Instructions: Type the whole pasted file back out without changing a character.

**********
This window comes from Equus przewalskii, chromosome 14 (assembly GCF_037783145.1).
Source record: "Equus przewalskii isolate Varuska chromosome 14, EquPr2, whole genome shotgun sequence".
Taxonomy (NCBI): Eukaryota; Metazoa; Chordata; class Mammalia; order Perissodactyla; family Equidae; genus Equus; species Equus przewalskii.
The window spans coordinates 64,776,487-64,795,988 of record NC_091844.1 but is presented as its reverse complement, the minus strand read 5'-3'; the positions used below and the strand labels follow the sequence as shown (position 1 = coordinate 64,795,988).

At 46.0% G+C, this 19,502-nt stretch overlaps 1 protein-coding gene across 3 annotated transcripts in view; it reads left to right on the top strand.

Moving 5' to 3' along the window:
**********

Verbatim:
This window comes from Equus przewalskii, chromosome 14 (assembly GCF_037783145.1).
Source record: "Equus przewalskii isolate Varuska chromosome 14, EquPr2, whole genome shotgun sequence".
Taxonomy (NCBI): Eukaryota; Metazoa; Chordata; class Mammalia; order Perissodactyla; family Equidae; genus Equus; species Equus przewalskii.
The window spans coordinates 64,776,487-64,795,988 of record NC_091844.1 but is presented as its reverse complement, the minus strand read 5'-3'; the positions used below and the strand labels follow the sequence as shown (position 1 = coordinate 64,795,988).

At 46.0% G+C, this 19,502-nt stretch overlaps 1 protein-coding gene across 3 annotated transcripts in view; it reads left to right on the top strand.

Moving 5' to 3' along the window: